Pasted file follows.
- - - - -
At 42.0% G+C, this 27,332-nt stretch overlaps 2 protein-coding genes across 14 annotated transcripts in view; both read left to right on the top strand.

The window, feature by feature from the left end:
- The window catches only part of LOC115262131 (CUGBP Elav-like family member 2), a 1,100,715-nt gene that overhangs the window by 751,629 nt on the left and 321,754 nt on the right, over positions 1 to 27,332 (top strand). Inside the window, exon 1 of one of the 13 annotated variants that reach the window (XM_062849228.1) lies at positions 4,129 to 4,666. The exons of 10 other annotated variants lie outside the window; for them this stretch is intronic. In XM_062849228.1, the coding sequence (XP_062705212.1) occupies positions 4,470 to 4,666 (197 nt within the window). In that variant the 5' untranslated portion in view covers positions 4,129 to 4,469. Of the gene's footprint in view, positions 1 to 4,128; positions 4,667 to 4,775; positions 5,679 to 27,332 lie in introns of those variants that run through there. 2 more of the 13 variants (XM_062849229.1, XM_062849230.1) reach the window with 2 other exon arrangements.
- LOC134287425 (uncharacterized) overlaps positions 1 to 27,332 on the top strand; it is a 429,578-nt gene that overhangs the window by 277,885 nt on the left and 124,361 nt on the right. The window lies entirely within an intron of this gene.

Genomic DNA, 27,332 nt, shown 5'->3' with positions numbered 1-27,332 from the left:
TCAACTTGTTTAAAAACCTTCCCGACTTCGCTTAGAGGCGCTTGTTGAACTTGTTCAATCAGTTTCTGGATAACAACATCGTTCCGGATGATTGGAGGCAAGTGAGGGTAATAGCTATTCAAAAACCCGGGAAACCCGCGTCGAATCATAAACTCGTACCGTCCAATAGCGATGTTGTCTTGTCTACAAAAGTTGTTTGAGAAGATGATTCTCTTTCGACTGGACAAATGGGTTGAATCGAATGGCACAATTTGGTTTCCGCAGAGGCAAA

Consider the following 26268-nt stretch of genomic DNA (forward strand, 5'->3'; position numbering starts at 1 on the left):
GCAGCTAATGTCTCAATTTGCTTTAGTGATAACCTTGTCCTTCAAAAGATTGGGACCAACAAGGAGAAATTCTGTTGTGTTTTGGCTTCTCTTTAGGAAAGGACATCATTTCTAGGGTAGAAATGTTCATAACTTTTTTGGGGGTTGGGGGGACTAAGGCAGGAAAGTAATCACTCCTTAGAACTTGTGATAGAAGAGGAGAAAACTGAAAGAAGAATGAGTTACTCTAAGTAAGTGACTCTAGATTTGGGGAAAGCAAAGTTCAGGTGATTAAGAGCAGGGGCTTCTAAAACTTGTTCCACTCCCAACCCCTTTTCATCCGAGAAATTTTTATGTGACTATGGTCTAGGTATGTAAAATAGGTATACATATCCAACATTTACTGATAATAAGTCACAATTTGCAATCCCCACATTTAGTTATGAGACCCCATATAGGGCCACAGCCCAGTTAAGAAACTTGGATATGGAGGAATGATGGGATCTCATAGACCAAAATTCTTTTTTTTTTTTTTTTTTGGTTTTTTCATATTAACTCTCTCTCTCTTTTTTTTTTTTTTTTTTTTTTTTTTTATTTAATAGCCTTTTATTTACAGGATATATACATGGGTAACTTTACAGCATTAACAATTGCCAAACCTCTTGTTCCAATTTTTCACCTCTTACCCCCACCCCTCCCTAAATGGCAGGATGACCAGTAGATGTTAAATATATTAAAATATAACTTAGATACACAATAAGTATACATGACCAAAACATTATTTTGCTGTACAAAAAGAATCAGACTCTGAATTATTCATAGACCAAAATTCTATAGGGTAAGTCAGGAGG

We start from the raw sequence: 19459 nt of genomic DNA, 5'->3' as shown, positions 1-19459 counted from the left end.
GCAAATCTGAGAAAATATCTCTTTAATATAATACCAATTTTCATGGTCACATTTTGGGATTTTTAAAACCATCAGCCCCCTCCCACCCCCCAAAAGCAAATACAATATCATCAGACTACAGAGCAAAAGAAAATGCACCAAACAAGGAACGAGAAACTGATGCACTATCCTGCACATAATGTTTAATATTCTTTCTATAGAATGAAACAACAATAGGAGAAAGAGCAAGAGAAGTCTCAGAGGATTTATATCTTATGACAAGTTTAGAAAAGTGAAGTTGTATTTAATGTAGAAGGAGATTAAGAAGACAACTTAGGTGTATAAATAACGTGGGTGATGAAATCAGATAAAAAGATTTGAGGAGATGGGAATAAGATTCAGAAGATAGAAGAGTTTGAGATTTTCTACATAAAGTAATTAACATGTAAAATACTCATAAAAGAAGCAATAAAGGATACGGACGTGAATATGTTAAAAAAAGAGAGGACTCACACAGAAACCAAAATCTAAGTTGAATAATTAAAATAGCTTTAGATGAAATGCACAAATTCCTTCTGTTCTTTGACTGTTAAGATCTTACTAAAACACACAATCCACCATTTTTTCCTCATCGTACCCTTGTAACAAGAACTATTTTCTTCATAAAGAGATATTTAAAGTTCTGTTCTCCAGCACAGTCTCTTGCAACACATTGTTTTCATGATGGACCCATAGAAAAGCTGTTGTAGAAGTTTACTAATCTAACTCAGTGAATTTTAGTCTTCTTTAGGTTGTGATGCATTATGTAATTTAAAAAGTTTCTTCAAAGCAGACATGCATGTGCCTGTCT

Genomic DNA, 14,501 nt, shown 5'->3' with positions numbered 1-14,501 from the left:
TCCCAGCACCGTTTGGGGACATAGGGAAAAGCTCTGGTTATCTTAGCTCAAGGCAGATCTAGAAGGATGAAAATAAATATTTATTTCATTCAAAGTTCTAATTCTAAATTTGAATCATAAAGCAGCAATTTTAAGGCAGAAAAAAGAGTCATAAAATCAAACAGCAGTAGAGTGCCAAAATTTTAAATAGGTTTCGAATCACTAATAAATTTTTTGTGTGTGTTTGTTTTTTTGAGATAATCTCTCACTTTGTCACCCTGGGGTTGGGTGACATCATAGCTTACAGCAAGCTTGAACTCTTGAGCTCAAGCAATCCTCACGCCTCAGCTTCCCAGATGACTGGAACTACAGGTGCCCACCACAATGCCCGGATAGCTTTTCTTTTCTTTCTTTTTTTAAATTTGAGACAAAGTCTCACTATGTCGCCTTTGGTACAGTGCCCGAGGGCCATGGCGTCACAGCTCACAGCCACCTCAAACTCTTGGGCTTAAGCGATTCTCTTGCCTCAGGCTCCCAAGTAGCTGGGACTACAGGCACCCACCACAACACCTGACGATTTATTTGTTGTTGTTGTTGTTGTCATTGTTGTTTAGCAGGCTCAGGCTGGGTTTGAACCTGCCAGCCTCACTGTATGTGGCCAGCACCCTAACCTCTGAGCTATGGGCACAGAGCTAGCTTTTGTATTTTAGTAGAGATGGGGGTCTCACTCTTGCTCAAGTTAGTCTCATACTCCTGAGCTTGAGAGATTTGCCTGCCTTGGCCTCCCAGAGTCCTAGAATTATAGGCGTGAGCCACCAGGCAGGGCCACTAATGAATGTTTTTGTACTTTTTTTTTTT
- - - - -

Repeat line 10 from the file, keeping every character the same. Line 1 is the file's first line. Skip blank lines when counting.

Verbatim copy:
GCAAATCTGAGAAAATATCTCTTTAATATAATACCAATTTTCATGGTCACATTTTGGGATTTTTAAAACCATCAGCCCCCTCCCACCCCCCAAAAGCAAATACAATATCATCAGACTACAGAGCAAAAGAAAATGCACCAAACAAGGAACGAGAAACTGATGCACTATCCTGCACATAATGTTTAATATTCTTTCTATAGAATGAAACAACAATAGGAGAAAGAGCAAGAGAAGTCTCAGAGGATTTATATCTTATGACAAGTTTAGAAAAGTGAAGTTGTATTTAATGTAGAAGGAGATTAAGAAGACAACTTAGGTGTATAAATAACGTGGGTGATGAAATCAGATAAAAAGATTTGAGGAGATGGGAATAAGATTCAGAAGATAGAAGAGTTTGAGATTTTCTACATAAAGTAATTAACATGTAAAATACTCATAAAAGAAGCAATAAAGGATACGGACGTGAATATGTTAAAAAAAGAGAGGACTCACACAGAAACCAAAATCTAAGTTGAATAATTAAAATAGCTTTAGATGAAATGCACAAATTCCTTCTGTTCTTTGACTGTTAAGATCTTACTAAAACACACAATCCACCATTTTTTCCTCATCGTACCCTTGTAACAAGAACTATTTTCTTCATAAAGAGATATTTAAAGTTCTGTTCTCCAGCACAGTCTCTTGCAACACATTGTTTTCATGATGGACCCATAGAAAAGCTGTTGTAGAAGTTTACTAATCTAACTCAGTGAATTTTAGTCTTCTTTAGGTTGTGATGCATTATGTAATTTAAAAAGTTTCTTCAAAGCAGACATGCATGTGCCTGTCT